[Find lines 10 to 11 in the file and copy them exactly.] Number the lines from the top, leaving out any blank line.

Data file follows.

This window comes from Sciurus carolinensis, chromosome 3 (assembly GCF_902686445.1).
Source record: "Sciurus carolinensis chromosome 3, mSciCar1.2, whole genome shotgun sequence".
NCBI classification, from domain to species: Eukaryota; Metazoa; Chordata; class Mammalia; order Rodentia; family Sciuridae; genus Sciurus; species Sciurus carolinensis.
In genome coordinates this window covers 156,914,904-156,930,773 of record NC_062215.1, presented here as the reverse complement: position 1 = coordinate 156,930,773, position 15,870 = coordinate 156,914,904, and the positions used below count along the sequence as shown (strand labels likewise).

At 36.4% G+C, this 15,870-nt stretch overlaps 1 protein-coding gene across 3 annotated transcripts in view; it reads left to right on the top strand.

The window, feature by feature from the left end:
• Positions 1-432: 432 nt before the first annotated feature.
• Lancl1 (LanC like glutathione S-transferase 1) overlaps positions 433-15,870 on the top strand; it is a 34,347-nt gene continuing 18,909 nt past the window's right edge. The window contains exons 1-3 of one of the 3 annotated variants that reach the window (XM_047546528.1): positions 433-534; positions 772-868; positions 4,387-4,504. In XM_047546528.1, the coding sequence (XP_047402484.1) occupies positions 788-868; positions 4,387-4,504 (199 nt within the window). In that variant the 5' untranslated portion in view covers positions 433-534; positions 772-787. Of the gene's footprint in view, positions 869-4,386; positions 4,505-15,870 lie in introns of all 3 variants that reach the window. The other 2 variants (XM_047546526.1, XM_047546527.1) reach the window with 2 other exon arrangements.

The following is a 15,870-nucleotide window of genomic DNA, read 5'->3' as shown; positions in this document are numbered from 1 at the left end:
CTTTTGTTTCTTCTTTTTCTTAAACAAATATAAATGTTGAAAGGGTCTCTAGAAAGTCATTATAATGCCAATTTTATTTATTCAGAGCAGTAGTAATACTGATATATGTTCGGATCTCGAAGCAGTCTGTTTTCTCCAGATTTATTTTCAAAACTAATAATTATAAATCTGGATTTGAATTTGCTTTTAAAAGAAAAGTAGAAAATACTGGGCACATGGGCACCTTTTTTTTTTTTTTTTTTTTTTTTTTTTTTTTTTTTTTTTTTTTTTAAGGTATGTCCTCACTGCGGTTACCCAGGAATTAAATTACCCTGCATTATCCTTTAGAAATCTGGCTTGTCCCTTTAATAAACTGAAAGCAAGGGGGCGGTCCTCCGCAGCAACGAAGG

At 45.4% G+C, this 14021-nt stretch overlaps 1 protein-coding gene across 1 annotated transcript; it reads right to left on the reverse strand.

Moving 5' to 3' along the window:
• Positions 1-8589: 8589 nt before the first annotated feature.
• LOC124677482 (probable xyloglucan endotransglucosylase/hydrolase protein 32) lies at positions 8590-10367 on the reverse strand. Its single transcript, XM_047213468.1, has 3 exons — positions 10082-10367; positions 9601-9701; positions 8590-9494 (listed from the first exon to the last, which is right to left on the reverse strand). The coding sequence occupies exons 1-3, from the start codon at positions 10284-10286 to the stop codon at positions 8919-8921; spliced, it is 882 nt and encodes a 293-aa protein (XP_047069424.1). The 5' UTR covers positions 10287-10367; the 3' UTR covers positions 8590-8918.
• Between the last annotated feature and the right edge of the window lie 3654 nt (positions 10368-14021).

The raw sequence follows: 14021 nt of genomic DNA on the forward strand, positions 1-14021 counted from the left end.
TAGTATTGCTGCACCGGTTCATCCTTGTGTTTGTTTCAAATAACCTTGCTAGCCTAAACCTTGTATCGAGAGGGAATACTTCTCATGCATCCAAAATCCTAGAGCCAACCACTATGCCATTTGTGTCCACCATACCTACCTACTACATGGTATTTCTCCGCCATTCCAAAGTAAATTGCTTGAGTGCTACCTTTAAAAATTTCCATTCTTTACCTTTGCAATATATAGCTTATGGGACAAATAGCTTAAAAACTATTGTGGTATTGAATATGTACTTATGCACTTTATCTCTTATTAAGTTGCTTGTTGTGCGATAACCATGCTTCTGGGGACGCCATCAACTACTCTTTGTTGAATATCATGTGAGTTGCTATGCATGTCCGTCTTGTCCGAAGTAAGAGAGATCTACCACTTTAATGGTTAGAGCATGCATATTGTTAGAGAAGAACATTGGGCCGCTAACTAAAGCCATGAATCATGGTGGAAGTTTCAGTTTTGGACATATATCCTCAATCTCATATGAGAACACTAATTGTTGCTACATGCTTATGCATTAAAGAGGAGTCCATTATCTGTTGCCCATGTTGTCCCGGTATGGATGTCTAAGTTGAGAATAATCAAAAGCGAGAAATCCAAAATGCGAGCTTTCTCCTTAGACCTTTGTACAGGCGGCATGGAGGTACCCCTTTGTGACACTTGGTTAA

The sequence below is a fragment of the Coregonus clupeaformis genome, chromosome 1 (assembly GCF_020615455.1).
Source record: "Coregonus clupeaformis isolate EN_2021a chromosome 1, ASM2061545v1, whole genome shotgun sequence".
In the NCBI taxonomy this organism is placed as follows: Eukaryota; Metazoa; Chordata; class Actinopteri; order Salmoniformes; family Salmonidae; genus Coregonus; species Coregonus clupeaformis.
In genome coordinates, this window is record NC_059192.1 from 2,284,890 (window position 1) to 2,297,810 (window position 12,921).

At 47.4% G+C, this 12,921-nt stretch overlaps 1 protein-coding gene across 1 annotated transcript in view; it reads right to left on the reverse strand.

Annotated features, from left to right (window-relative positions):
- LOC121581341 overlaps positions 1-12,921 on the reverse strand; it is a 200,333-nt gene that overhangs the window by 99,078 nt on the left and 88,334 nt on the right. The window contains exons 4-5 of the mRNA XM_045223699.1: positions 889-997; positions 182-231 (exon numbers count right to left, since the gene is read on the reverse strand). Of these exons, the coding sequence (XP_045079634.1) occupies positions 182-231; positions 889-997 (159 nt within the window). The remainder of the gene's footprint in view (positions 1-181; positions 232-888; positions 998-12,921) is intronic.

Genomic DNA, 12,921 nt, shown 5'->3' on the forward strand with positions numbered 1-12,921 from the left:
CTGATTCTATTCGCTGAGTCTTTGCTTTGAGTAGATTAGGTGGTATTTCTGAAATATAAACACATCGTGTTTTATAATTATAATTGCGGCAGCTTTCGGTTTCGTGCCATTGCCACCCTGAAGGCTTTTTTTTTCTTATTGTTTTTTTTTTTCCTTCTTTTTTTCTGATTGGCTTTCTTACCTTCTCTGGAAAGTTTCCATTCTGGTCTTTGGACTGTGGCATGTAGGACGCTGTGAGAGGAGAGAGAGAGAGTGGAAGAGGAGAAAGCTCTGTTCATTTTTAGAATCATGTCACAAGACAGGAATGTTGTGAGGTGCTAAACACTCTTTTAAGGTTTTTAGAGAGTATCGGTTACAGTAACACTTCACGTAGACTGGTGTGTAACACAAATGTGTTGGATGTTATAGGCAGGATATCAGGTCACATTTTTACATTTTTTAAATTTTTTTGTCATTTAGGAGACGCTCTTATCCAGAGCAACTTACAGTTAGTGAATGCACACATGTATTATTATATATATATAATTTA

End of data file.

CTTTTGTTTCTTCTTTTTCTTAAACAAATATAAATGTTGAAAGGGTCTCTAGAAAGTCATTATAATGCCAATTTTATTTATTCAGAGCAGTAGTAATACTGATATATGTTCGGATCTCGAAGCAGTCTGTTTTCTCCAGATTTATTTTCAAAACTAATAATTATAAATCTGGATTTGAATTTGCTTTTAAAAGAAAAGTAGAAAATACTGGGCACATGGGCACCTTTTTTTTTTTTTTTTTTTTTTTTTTTTTTTTTTTTTTTTTTTTTTAAGGTATGTCCTCACTGCGGTTACCCAGGAATTAAATTACCCTGCATTATCCTTTAGAAATCTGGCTTGTCCCTTTAATAAACTGAAAGCAAGGGGGCGGTCCTCCGCAGCAACGAAGG

At 45.4% G+C, this 14021-nt stretch overlaps 1 protein-coding gene across 1 annotated transcript; it reads right to left on the reverse strand.